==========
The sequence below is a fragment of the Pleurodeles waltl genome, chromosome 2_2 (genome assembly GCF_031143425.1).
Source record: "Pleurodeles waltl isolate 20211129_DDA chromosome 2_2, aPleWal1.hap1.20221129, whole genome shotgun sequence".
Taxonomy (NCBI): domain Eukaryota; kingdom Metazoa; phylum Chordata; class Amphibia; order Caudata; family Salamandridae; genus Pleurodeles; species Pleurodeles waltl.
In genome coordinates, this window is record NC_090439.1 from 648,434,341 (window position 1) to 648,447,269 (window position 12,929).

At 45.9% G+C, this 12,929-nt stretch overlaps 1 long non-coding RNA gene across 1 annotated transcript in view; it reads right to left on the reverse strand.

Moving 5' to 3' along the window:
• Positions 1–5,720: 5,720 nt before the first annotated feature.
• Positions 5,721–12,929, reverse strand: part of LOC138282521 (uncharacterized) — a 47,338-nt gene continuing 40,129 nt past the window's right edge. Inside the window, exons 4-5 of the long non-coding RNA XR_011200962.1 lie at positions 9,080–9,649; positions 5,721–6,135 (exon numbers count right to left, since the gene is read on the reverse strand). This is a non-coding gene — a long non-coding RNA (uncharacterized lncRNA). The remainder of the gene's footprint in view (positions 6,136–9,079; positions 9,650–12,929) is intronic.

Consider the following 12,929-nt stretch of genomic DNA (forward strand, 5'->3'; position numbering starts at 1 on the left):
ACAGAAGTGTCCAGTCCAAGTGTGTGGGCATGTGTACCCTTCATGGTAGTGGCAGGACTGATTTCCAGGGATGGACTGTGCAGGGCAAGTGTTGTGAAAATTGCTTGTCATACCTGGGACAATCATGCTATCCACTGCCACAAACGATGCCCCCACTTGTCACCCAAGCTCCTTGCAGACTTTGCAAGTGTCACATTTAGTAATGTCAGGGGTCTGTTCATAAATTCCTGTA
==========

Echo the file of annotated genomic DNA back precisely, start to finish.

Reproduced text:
The sequence below is a fragment of the Pleurodeles waltl genome, chromosome 2_2 (genome assembly GCF_031143425.1).
Source record: "Pleurodeles waltl isolate 20211129_DDA chromosome 2_2, aPleWal1.hap1.20221129, whole genome shotgun sequence".
Taxonomy (NCBI): domain Eukaryota; kingdom Metazoa; phylum Chordata; class Amphibia; order Caudata; family Salamandridae; genus Pleurodeles; species Pleurodeles waltl.
In genome coordinates, this window is record NC_090439.1 from 648,434,341 (window position 1) to 648,447,269 (window position 12,929).

At 45.9% G+C, this 12,929-nt stretch overlaps 1 long non-coding RNA gene across 1 annotated transcript in view; it reads right to left on the reverse strand.

Moving 5' to 3' along the window:
• Positions 1–5,720: 5,720 nt before the first annotated feature.
• Positions 5,721–12,929, reverse strand: part of LOC138282521 (uncharacterized) — a 47,338-nt gene continuing 40,129 nt past the window's right edge. Inside the window, exons 4-5 of the long non-coding RNA XR_011200962.1 lie at positions 9,080–9,649; positions 5,721–6,135 (exon numbers count right to left, since the gene is read on the reverse strand). This is a non-coding gene — a long non-coding RNA (uncharacterized lncRNA). The remainder of the gene's footprint in view (positions 6,136–9,079; positions 9,650–12,929) is intronic.

Consider the following 12,929-nt stretch of genomic DNA (forward strand, 5'->3'; position numbering starts at 1 on the left):
ACAGAAGTGTCCAGTCCAAGTGTGTGGGCATGTGTACCCTTCATGGTAGTGGCAGGACTGATTTCCAGGGATGGACTGTGCAGGGCAAGTGTTGTGAAAATTGCTTGTCATACCTGGGACAATCATGCTATCCACTGCCACAAACGATGCCCCCACTTGTCACCCAAGCTCCTTGCAGACTTTGCAAGTGTCACATTTAGTAATGTCAGGGGTCTGTTCATAAATTCCTGTA